They emerged on a little slope and at once pushed the canoe into the current.
She accepted the aid of his hand for a moment, and sank to her place, facing him He spurned lightly the shore, and so they were adrift.
In a moment they seemed to be floating on a vast vapor of night, infinitely remote from anywhere, surrounded by the silence that might have been before the world’s beginning. A faint splash could have been a muskrat near at hand or a caribou far away. The paddle rose and dipped with a faint swish, swish, and the steersman’s twist of it was taken up by the man’s strong wrist so it did not click against the gunwale; the bow of the craft divided the waters with a murmuring so faint as to seem but the echo of a silence. Neither spoke. Virginia watched him, her heart too full for words; watched the full swing of his strong shoulders, the balance of his body at the hips, the poise of his head against the dull sky. In a moment more the parting would have to come. She dreaded it, and yet she looked forward to it with a hungry joy. Then he would say what she had seen in his eyes; then he would speak; then she would hear the words that should comfort her in the days of waiting. For a woman lives much for the present, and the moment’s word is an important thing.
The man swung his paddle steadily, throwing into the strokes a wanton exuberance that showed how high his spirits ran. After a time, when they were well out from the shore, he took a deep breath of delight.
“Ah, you don’t know how happy I am,” he exulted, “you don’t know! To be free, to play the game, to match my wits against their—ah, that is life!”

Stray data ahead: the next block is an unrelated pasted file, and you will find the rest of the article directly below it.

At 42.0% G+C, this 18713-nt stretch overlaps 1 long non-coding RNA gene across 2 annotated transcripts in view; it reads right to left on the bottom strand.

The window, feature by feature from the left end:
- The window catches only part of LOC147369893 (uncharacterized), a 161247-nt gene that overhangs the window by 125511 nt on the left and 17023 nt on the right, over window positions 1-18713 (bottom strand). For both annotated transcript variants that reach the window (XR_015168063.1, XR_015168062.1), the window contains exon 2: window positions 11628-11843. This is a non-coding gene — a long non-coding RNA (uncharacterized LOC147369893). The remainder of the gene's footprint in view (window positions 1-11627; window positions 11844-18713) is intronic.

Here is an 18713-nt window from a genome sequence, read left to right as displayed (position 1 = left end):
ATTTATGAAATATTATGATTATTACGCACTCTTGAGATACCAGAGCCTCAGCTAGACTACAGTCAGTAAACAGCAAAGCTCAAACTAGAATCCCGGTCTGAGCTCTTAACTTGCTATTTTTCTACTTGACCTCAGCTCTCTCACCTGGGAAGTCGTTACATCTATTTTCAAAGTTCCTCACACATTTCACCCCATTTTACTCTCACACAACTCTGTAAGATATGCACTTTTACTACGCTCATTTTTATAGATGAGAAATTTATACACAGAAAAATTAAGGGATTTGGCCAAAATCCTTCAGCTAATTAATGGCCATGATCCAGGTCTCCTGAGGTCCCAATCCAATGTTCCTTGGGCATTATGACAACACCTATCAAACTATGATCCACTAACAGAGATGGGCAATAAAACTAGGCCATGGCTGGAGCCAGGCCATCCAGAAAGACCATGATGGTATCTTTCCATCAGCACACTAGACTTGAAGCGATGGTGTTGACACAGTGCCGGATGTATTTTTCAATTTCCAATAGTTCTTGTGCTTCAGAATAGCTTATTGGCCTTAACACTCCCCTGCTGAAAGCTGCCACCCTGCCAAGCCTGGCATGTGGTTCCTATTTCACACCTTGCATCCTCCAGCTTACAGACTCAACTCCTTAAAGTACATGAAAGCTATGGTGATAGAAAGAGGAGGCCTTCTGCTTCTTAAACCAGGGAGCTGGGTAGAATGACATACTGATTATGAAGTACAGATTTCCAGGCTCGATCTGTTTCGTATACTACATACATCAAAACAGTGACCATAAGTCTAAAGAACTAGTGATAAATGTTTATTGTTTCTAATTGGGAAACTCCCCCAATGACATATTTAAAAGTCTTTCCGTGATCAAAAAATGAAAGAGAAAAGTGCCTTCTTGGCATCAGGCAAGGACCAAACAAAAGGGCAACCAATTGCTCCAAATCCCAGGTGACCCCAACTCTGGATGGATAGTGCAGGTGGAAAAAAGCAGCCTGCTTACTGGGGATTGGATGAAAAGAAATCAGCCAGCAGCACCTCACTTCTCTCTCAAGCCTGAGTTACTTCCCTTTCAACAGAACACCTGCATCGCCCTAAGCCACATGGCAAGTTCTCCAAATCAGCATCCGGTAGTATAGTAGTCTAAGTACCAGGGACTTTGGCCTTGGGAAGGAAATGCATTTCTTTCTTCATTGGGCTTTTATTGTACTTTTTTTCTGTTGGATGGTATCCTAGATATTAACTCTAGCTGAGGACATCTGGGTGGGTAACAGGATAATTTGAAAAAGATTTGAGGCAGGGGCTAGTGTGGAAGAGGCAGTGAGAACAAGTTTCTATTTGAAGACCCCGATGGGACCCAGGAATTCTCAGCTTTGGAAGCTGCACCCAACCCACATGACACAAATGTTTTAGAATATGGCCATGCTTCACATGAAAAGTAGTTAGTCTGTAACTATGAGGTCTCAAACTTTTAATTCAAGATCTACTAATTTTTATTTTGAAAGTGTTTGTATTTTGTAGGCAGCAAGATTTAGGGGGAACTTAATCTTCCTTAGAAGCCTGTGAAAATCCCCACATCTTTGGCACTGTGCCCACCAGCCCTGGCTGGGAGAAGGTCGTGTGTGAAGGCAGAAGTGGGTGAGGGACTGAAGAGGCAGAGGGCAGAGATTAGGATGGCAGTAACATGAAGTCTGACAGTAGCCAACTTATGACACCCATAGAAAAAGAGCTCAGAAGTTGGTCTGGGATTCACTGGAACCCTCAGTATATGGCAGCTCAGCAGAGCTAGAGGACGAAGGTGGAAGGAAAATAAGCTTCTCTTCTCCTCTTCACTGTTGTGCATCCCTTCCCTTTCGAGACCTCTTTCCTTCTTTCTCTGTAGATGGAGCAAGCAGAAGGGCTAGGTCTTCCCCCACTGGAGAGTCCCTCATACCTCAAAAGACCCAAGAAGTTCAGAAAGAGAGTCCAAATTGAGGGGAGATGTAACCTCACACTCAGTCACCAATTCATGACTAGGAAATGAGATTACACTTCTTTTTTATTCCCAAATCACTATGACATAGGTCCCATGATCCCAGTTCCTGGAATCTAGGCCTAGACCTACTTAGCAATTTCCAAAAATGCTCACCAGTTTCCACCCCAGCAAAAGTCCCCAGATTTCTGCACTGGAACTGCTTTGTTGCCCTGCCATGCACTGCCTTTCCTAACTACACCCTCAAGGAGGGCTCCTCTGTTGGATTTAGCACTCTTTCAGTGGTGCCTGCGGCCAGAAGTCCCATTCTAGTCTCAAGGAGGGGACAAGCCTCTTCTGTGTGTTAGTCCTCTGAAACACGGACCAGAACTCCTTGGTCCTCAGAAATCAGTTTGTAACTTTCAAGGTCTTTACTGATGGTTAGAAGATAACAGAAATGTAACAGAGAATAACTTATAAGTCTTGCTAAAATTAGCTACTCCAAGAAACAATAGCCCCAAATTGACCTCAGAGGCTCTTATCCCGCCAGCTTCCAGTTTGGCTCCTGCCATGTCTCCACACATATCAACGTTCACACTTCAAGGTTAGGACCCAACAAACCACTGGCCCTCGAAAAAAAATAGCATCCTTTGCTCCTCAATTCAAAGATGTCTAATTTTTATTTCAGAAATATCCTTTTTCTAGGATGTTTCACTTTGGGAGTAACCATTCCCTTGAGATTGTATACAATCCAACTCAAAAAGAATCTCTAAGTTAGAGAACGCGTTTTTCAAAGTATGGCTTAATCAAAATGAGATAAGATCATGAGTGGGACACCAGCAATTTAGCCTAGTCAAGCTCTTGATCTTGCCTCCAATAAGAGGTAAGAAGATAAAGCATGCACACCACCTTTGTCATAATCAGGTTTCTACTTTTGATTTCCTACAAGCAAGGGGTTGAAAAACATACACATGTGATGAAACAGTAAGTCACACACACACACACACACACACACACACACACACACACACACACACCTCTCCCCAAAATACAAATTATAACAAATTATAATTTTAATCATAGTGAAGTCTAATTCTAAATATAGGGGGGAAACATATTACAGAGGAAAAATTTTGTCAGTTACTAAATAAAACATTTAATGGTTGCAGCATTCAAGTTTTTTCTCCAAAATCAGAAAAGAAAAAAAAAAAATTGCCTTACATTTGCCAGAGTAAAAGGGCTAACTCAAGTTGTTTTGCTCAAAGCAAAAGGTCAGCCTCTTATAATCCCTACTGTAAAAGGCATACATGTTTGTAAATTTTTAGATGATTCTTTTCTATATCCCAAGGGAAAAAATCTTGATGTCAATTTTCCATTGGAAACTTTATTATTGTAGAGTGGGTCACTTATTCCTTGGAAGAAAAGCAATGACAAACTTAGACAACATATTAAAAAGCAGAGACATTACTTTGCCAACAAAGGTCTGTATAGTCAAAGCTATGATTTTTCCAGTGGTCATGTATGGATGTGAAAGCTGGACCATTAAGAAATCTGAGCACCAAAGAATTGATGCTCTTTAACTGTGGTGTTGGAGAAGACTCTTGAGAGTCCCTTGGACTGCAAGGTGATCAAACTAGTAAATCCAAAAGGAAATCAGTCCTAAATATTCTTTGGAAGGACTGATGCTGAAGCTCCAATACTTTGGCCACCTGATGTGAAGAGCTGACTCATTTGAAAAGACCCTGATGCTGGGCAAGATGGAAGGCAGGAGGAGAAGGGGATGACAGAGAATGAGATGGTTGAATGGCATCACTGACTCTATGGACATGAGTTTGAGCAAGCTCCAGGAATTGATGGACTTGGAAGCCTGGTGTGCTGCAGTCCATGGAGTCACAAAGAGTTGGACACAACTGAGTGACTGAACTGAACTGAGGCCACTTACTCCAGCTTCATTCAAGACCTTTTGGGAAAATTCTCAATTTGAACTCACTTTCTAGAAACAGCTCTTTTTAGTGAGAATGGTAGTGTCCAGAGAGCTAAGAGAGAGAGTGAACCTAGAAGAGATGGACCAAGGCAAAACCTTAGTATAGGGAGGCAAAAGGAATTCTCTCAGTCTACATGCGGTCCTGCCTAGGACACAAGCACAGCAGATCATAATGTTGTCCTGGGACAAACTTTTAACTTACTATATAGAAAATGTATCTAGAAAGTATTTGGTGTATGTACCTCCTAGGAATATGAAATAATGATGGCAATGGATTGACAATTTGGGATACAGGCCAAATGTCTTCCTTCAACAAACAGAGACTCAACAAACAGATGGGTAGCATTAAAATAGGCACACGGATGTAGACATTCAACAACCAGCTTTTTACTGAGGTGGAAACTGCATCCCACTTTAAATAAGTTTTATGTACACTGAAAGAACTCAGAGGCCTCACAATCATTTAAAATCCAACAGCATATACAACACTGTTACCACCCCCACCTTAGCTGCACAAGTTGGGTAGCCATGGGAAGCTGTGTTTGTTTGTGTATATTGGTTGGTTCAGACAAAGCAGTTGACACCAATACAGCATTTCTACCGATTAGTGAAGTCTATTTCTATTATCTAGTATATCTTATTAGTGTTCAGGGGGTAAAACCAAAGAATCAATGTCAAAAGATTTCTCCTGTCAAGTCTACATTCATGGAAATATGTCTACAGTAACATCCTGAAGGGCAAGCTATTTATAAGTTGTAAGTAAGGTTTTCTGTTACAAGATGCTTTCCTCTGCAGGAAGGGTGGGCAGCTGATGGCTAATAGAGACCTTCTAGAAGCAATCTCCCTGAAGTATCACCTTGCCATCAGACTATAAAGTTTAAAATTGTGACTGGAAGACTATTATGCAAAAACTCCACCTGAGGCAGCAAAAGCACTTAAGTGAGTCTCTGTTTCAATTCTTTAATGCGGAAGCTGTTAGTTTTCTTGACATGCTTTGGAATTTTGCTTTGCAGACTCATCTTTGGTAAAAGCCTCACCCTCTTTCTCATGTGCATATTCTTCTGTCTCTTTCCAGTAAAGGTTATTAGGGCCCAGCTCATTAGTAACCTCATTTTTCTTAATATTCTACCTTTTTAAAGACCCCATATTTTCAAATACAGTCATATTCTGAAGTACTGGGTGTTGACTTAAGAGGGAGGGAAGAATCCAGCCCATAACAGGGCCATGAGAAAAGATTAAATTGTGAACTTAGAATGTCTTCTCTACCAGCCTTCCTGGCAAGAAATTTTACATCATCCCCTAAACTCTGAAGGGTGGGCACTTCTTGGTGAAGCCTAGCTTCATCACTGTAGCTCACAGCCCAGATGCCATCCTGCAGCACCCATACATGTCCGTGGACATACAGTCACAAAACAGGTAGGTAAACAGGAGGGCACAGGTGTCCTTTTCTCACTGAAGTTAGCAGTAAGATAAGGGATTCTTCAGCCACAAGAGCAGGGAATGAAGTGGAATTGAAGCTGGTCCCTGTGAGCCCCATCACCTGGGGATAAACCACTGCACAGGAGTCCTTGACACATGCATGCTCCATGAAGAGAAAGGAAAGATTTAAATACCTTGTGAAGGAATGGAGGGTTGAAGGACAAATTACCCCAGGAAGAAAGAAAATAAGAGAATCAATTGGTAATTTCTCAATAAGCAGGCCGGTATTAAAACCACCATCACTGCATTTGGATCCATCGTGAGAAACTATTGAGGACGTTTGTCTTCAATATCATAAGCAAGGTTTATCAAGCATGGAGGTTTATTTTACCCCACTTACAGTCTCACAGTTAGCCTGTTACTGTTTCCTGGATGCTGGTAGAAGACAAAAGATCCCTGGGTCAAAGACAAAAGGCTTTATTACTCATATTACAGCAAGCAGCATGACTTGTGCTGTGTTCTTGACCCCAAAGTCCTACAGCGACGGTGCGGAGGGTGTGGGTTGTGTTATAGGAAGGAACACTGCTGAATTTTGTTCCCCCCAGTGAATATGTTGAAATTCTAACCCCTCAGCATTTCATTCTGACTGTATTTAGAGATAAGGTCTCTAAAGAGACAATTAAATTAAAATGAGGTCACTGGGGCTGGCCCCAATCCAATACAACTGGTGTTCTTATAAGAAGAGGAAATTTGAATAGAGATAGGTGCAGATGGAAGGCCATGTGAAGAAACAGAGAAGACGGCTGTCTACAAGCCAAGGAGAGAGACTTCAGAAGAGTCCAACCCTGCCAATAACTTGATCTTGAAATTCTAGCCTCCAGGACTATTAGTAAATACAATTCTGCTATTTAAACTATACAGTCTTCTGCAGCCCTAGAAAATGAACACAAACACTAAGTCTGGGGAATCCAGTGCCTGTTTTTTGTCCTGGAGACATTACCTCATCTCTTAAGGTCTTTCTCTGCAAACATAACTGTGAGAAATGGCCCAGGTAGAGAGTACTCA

“I am sorry to see you go,” she murmured, “very sorry. The days will be full of terror until I know you are safe.”
“Oh, yes,” he answered: “but I’ll get there, and I shall tell it all to you at Quebec—at Quebec in August. It will he a brave tale! You will be there—surely?”
“Yes,” said the girl, softly; “I will be there—surely.”
“Good! Feel the wind on your cheek? It is from the Southland, where I am going. I have ventured—and I have not lost! It is something not to lose, when one has ventured against many. They have my goods—but I——”
“You?” repeated Virginia, as he hesitated.
“Ah, I don’t go back empty-handed!” he tried. Her heart stood still, then leaped in anticipation of what he would say. Her soul hungered for the words, the words that should not only comfort her, but should be to her the excuse for many things. She saw him—shadowy, graceful against the dim gray of the river and sky—lean ever so slightly toward her. But then he straightened again to his paddle, and contented himself with repeating merely: “Quebec—in August, then.”
The canoe grated. Ned Trent with an exclamation drove his paddle into the clay.
“Lucky the bottom is soft here,” said he; “I did not realize we were so close ashore.”